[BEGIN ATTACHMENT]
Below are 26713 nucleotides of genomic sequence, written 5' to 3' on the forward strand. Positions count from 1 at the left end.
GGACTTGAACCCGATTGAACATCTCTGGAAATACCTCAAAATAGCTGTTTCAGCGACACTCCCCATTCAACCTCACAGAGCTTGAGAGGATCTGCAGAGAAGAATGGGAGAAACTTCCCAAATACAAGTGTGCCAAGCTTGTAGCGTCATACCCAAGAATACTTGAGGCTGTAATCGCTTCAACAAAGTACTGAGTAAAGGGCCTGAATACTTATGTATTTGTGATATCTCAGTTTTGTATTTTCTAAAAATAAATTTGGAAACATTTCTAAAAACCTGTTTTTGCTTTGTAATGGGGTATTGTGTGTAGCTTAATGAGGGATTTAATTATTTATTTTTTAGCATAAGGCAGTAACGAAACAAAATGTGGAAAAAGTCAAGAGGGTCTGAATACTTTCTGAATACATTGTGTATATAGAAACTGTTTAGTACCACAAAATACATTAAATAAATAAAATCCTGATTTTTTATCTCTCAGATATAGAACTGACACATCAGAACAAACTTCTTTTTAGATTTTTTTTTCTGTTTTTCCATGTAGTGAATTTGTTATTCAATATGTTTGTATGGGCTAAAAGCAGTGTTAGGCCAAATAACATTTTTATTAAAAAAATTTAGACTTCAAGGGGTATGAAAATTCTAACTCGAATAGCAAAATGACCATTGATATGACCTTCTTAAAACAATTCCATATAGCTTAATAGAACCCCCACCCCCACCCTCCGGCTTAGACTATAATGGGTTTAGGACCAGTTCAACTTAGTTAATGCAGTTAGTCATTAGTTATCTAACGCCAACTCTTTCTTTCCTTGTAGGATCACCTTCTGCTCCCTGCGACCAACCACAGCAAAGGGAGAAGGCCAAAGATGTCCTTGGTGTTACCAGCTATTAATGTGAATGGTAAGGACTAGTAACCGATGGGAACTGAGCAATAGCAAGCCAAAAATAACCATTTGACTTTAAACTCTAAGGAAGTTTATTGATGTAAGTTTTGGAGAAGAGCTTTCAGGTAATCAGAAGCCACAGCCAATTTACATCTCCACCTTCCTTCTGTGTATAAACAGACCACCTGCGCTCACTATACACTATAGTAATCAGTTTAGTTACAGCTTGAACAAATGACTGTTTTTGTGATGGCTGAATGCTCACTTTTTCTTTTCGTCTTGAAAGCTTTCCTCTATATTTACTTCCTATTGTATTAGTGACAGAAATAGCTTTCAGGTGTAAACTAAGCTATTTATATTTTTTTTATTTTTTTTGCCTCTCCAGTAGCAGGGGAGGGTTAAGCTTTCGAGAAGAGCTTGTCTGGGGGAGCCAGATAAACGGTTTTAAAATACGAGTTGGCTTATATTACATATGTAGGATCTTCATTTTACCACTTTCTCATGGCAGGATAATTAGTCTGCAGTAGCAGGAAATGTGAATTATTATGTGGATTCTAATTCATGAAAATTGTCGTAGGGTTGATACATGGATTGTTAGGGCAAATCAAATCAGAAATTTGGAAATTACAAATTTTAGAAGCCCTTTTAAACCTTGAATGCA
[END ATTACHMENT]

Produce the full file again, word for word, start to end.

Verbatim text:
Below are 26713 nucleotides of genomic sequence, written 5' to 3' on the forward strand. Positions count from 1 at the left end.
GGACTTGAACCCGATTGAACATCTCTGGAAATACCTCAAAATAGCTGTTTCAGCGACACTCCCCATTCAACCTCACAGAGCTTGAGAGGATCTGCAGAGAAGAATGGGAGAAACTTCCCAAATACAAGTGTGCCAAGCTTGTAGCGTCATACCCAAGAATACTTGAGGCTGTAATCGCTTCAACAAAGTACTGAGTAAAGGGCCTGAATACTTATGTATTTGTGATATCTCAGTTTTGTATTTTCTAAAAATAAATTTGGAAACATTTCTAAAAACCTGTTTTTGCTTTGTAATGGGGTATTGTGTGTAGCTTAATGAGGGATTTAATTATTTATTTTTTAGCATAAGGCAGTAACGAAACAAAATGTGGAAAAAGTCAAGAGGGTCTGAATACTTTCTGAATACATTGTGTATATAGAAACTGTTTAGTACCACAAAATACATTAAATAAATAAAATCCTGATTTTTTATCTCTCAGATATAGAACTGACACATCAGAACAAACTTCTTTTTAGATTTTTTTTTCTGTTTTTCCATGTAGTGAATTTGTTATTCAATATGTTTGTATGGGCTAAAAGCAGTGTTAGGCCAAATAACATTTTTATTAAAAAAATTTAGACTTCAAGGGGTATGAAAATTCTAACTCGAATAGCAAAATGACCATTGATATGACCTTCTTAAAACAATTCCATATAGCTTAATAGAACCCCCACCCCCACCCTCCGGCTTAGACTATAATGGGTTTAGGACCAGTTCAACTTAGTTAATGCAGTTAGTCATTAGTTATCTAACGCCAACTCTTTCTTTCCTTGTAGGATCACCTTCTGCTCCCTGCGACCAACCACAGCAAAGGGAGAAGGCCAAAGATGTCCTTGGTGTTACCAGCTATTAATGTGAATGGTAAGGACTAGTAACCGATGGGAACTGAGCAATAGCAAGCCAAAAATAACCATTTGACTTTAAACTCTAAGGAAGTTTATTGATGTAAGTTTTGGAGAAGAGCTTTCAGGTAATCAGAAGCCACAGCCAATTTACATCTCCACCTTCCTTCTGTGTATAAACAGACCACCTGCGCTCACTATACACTATAGTAATCAGTTTAGTTACAGCTTGAACAAATGACTGTTTTTGTGATGGCTGAATGCTCACTTTTTCTTTTCGTCTTGAAAGCTTTCCTCTATATTTACTTCCTATTGTATTAGTGACAGAAATAGCTTTCAGGTGTAAACTAAGCTATTTATATTTTTTTTATTTTTTTTGCCTCTCCAGTAGCAGGGGAGGGTTAAGCTTTCGAGAAGAGCTTGTCTGGGGGAGCCAGATAAACGGTTTTAAAATACGAGTTGGCTTATATTACATATGTAGGATCTTCATTTTACCACTTTCTCATGGCAGGATAATTAGTCTGCAGTAGCAGGAAATGTGAATTATTATGTGGATTCTAATTCATGAAAATTGTCGTAGGGTTGATACATGGATTGTTAGGGCAAATCAAATCAGAAATTTGGAAATTACAAATTTTAGAAGCCCTTTTAAACCTTGAATGCA